Pilgrim’s Wilderness: A True Story of Faith and Madness on the Alaska Frontier

As a reporter for the Anchorage Daily News, Tom Kizzia covered the 2003 confrontation between the Pilgrim family and the National Park Service. The Pilgrims had settled on a 410- acre inholding in the Wrangell-St. Elias National Park not far from McCarthy, Alaska, and had bulldozed an illegal road to gain easier access to their property. At the time, the Pilgrims were touted as exemplars of devout Christian living and as models for land rights crusaders. The confrontation was a tense one, and highly publicized. It petered out only when the government blocked all direct access to “Hillbilly Heaven” (as the Pilgrims called their isolated home). Winter conditions and lack of food finally drove the Pilgrims away.

While describing the Pilgrim odyssey for the Anchorage newspaper, Kizzia did a lot of additional research and interviewed a number of the participants and eye witnesses to the anti-government confrontation. When, a few years later, the Pilgrims once again made news headlines, Kizzia conducted more interviews and pursued his research even further. The result is Pilgrim’s Wilderness, subtitled A True Story of Faith and Madness on the Alaska Frontier, a nonfiction account of a father’s fanatical dreams and his unfortunate family’s destiny.

Kizzia’s book actually covers three facets of Bobby Hale, aka Sunstar, aka Papa Pilgrim’s life. Woven into the narrative of his Alaska homesteading and his increasing hostility to authority are two other stories. One involves the past, revealing secrets about Bobby Hale’s advantaged Texas youth and tracing his evolution into the rural hippie known as Sunstar. The other describes the dynamics of family life inside the microcosmic existence of Papa Pilgrim, his wife (“Country Rose”), and their fifteen children. Ostensibly devout and devoted to the Bible and its teachings, the iron-fisted patriarch appears to be messianic and mesmerizing. The truth is something quite different—tyrannical, sociopathic, violent, and downright evil.

Pilgrim’s Wilderness is well worth reading on several different levels. First of all, Kizzia writes a clear-headed examination of land use issues, particularly those involving residents angered and conflicted by well-meaning political attempts to save a pristine environment from local degradation. Kizzia presents both sides cogently and fairly. He also raises tangential issues, such as the rights of newcomers versus the rights of old-timers. Almost immediately after settling on “Hillbilly Heaven,” the Pilgrims set out to defy authority. Some residents of nearby McCarthy applaud their belligerence, while others see them as manipulative outsiders. Indeed, the Pilgrims are able to buy the inholding with money from the Alaska Permanent Fund even though they’ve only lived in Alaska for a few years. They take advantage of the system even as they rail against its strictures.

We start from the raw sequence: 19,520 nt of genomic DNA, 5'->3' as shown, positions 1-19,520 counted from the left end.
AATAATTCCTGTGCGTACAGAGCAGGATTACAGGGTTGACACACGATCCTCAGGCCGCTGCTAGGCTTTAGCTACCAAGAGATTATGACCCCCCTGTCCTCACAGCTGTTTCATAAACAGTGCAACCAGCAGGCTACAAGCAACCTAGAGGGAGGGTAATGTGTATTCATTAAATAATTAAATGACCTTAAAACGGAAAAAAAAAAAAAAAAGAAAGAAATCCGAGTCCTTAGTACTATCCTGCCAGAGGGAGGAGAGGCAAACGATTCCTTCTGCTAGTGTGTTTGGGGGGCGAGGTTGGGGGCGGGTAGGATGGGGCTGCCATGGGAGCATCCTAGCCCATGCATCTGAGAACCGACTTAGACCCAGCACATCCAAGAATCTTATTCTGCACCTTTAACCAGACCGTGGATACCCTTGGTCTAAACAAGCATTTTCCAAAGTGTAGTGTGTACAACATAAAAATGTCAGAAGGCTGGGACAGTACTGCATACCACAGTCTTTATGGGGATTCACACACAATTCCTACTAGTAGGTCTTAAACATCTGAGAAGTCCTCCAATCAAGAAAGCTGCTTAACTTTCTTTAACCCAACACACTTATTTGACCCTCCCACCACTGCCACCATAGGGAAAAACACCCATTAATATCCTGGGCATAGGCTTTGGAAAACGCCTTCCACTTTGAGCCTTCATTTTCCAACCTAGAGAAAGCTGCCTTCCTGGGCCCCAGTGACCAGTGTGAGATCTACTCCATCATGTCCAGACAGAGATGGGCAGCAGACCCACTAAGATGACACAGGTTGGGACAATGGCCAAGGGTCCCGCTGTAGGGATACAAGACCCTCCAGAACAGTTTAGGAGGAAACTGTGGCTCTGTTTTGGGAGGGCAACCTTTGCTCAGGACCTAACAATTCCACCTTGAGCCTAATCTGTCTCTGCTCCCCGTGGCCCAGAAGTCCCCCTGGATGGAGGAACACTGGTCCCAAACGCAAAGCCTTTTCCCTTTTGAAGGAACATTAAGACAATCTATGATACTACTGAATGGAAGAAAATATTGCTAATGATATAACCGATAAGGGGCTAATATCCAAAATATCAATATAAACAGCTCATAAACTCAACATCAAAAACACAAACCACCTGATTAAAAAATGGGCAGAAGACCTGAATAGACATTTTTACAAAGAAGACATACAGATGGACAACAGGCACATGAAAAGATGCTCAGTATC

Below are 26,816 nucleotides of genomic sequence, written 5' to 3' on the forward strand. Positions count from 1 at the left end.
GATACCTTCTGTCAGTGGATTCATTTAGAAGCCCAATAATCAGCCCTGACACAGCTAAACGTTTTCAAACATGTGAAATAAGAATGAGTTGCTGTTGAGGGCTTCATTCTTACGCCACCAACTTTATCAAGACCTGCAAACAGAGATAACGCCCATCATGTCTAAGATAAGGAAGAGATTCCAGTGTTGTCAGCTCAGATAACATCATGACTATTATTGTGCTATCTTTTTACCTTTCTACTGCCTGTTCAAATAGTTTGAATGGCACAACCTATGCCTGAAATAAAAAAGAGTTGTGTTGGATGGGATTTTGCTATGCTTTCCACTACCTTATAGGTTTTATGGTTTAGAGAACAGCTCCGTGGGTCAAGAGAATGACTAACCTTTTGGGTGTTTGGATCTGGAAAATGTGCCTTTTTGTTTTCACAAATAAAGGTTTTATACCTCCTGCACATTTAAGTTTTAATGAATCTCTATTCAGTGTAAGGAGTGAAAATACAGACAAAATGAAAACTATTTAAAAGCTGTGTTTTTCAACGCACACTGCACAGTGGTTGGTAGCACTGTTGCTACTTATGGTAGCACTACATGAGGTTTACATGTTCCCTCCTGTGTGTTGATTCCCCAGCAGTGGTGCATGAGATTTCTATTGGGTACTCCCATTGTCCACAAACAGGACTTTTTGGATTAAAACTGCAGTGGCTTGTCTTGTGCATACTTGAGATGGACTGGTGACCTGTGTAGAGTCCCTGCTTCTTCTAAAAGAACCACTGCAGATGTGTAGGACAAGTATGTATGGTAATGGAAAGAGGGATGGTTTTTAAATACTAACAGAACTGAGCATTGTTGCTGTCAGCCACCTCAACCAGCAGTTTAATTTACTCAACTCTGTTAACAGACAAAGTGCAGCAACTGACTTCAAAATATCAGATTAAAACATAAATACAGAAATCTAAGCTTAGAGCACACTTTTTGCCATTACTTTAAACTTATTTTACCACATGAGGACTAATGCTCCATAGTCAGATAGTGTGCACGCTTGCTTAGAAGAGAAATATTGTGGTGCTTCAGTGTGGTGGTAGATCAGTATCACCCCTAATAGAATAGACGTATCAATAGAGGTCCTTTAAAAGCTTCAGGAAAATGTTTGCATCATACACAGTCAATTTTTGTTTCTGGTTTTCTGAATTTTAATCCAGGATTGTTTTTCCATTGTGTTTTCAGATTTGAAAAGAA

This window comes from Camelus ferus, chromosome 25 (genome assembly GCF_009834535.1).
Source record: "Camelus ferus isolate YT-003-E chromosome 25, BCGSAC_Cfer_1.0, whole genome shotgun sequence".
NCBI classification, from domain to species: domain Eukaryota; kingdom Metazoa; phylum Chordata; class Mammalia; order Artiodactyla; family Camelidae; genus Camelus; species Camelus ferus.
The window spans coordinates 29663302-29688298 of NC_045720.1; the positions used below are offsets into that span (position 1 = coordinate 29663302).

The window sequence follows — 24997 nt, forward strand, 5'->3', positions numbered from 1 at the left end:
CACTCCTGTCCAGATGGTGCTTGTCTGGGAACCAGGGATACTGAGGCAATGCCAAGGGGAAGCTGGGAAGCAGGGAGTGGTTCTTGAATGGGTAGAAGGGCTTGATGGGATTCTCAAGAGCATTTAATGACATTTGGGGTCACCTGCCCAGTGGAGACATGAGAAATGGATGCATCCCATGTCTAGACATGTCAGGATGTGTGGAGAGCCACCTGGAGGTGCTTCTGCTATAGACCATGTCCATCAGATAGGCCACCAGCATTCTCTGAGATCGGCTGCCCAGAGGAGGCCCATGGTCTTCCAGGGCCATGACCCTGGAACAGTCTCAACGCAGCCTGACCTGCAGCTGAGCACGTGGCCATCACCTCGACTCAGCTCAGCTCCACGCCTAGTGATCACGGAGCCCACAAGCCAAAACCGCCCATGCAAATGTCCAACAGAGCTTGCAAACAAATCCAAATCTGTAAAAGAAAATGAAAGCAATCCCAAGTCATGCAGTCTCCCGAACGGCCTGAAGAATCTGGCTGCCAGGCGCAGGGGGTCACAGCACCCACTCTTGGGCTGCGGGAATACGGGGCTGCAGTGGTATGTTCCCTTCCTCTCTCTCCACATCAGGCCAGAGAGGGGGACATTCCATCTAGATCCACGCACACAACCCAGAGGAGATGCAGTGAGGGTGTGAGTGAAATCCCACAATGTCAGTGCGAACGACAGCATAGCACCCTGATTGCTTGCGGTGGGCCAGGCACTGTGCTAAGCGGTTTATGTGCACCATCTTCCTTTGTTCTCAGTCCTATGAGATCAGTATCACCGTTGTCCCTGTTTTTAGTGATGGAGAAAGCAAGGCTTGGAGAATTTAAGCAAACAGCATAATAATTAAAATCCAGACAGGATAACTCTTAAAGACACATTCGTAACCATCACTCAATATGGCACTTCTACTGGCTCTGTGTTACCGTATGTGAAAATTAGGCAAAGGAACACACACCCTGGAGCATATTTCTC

Kizzia’s book also probes a lifestyle foreign to most of us. Ostensibly evangelical, Papa Pilgrim preaches like a pied piper and easily attracts enthusiasts to his causes. From the outside looking in, his family appears healthy and happy. Especially appealing is the music they make together, a kind of folksy homespun blue grass where everyone plays a different instrument and their voices harmonize perfectly. The truth of their existence is otherwise, and I found especially interesting the steps each family member must take to extricate him or herself from patriarchal control.

Pilgrim’s Wilderness is an excellent example of straightforward nonfiction that is as gripping as any novel might be. For the most part, Kizzia reports objectively, but occasionally he inserts himself as an actor/participant. This works well. The result is a powerful revelation about religion, politics, and family dysfunction, seen first-hand.

Also available from Tom Kizzia: The Wake of the Unseen Object: Travels through Alaska’s Native Landscapes.

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